# How to search multiple occurences of a vimwiki tag?

I'm using the vimwiki plugin and trying to figure out tagging with vimwiki-syntax-tags.

I can add a tag :tag-example: to a vimwiki .wiki file.

I can search :VimwikiSearchTags tag-example and it will find the tag properly.

If there are two instances of this tag, the search returns the first instance and displays (1 of 2): :tag-example:

Does anyone know how to go to the next tag instance found by the search?

Any other suggestions related to tagging / vimwiki would be appreciated as well.

Thanks

The results from :VimwikiSearchTags are populated in the location-list window, so you can navigate using :lnext and :lprevious, or you can check all the results using :lopen.

To be honest, despite I have been using Vimwiki for several years, I didn't know about the tags. Maybe it is because my wikis are not that large (~2 MB at most), but I find it easier to simple :grep (or :Ack) everything, which is quite fast, instead of writing the tags in advance.

• Be warned that the first time using VimwikiSearchTags may take a long while. I have been using Vimwiki since 2014, and have just discovered the tag syntax :) Sorting through my 2K+ notes should take a good number of minutes. Jan 14 '19 at 16:07

Just a quick test on :VimwikiSearchTags vs Ripgrep

FTW - I'm going to stick with https://github.com/jremmen/vim-ripgrep

:Rg -i :tag-example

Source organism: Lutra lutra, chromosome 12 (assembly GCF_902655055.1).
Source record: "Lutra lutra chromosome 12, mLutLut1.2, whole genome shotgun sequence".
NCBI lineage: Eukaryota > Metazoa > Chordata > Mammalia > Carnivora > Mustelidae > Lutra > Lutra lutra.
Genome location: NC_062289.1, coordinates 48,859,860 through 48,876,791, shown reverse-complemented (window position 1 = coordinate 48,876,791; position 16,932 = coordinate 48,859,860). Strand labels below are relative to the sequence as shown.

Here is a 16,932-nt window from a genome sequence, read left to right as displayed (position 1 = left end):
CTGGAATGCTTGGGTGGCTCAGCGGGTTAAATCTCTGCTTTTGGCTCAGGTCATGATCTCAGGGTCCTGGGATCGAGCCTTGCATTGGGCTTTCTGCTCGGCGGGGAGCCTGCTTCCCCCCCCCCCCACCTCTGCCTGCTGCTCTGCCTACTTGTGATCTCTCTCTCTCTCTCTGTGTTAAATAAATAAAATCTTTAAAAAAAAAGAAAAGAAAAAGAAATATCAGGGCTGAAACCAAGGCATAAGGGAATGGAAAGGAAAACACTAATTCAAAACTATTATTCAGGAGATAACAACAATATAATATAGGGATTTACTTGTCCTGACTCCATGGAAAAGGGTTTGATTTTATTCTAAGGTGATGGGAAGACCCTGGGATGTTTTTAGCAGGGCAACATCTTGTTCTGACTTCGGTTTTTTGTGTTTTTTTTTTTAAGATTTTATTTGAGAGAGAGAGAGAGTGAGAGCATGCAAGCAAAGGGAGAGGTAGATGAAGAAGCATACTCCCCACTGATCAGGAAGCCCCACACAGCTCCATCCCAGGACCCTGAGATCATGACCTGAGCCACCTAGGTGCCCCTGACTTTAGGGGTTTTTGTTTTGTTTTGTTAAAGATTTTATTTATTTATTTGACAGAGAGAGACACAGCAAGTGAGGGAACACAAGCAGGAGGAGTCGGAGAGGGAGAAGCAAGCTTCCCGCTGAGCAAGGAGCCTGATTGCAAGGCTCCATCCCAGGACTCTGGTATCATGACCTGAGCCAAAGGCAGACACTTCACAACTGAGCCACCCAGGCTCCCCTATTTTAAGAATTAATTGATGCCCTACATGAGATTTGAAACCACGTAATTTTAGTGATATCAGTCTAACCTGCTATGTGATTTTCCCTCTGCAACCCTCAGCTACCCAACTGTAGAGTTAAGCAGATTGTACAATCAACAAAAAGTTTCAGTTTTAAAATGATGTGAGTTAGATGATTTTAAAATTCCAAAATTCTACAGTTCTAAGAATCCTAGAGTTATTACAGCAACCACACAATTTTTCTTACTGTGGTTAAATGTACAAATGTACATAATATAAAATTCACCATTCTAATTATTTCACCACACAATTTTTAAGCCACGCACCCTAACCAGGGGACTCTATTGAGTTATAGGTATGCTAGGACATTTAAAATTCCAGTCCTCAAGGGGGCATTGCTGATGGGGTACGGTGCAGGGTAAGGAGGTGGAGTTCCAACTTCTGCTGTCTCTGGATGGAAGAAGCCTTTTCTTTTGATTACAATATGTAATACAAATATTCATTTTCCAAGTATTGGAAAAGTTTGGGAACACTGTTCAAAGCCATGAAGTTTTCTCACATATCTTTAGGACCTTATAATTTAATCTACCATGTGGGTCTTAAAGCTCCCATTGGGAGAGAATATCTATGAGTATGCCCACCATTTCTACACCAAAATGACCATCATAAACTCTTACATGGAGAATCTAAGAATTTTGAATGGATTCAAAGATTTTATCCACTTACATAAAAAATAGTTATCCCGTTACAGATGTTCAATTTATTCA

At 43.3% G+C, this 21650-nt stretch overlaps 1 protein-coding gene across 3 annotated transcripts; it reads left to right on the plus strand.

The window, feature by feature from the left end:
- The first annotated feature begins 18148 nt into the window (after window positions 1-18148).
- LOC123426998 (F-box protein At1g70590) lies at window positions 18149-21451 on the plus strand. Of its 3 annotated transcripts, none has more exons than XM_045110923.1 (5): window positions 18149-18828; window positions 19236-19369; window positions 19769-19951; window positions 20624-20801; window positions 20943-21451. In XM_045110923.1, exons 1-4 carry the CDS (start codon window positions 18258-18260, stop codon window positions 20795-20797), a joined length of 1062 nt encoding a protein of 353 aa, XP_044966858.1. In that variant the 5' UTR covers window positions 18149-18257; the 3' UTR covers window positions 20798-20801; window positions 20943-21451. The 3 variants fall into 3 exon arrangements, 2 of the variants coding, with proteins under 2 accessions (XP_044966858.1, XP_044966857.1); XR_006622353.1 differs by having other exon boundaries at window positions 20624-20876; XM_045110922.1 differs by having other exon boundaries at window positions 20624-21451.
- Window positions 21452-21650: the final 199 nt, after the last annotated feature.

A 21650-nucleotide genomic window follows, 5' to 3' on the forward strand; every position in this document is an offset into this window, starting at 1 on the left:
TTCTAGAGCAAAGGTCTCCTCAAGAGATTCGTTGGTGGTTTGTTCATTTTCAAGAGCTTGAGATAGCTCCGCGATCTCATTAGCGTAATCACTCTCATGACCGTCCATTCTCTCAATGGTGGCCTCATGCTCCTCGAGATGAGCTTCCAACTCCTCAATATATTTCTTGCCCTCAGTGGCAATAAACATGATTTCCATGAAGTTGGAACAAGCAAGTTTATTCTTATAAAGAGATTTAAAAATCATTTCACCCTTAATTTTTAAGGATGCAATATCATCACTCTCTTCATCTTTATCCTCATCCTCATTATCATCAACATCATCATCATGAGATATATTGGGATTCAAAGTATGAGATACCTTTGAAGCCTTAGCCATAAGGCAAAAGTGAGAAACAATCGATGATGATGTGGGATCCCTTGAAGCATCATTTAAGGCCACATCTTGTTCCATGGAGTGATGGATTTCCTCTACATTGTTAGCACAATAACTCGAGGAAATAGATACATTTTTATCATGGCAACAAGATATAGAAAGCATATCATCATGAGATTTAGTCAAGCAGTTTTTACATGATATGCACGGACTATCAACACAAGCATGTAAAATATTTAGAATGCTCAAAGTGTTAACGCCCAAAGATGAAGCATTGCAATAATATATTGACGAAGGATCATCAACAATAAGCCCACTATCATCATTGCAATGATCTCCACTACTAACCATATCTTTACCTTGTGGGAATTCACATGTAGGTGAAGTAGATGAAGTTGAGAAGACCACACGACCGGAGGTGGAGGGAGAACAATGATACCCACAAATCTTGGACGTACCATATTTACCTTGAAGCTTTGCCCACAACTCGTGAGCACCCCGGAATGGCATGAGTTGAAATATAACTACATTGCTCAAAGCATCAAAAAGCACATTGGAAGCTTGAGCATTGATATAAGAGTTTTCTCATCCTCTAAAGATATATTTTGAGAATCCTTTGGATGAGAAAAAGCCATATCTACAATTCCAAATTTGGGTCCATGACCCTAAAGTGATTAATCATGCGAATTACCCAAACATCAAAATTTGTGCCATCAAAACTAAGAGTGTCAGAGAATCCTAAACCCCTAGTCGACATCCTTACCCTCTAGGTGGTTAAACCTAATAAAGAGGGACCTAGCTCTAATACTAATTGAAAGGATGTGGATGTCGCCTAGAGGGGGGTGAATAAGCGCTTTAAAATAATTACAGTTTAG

• Tony, I've taken the liberty of editing your post with code-formatting and a slight capitalization. Your post would really benefit, however, from more details explaining what's going on Jan 11 '20 at 16:27

After searching with :VimwikiSearchTags, use :lopen. This will open a Vim 'split'.

After selecting the note you want in the split, you can close the split created with :lopen by pressing ctrl+o.

If you decide to leave the split open so you can move between notes, you can navigate splits using ctrl+w then h, j, k, or l

• This is pretty well covered in the accepted answer... Apr 17 '20 at 18:11
• I actually learned about :lopen from the accepted answer about a year ago. At the time, it took me about an hour to find that the weird thing it did to my screen was called a split. I remember looking at the other answers for a clue about what type of object :lopen is and how to work with it. If my 20 second post saves at least one person an hour of searching, I'll consider that a victory Apr 18 '20 at 8:29
• fair enough... perhaps 1-year-ago you would be glad to learn about the :help command (:help :lopen, for example) Apr 18 '20 at 12:55
• Your point is well taken, and I agree - man pages are wonderful things, and folks should be encouraged to use them. In fact, I did know to use :help :lopen at the time - as a novice, the results were overwhelming. Apr 18 '20 at 22:41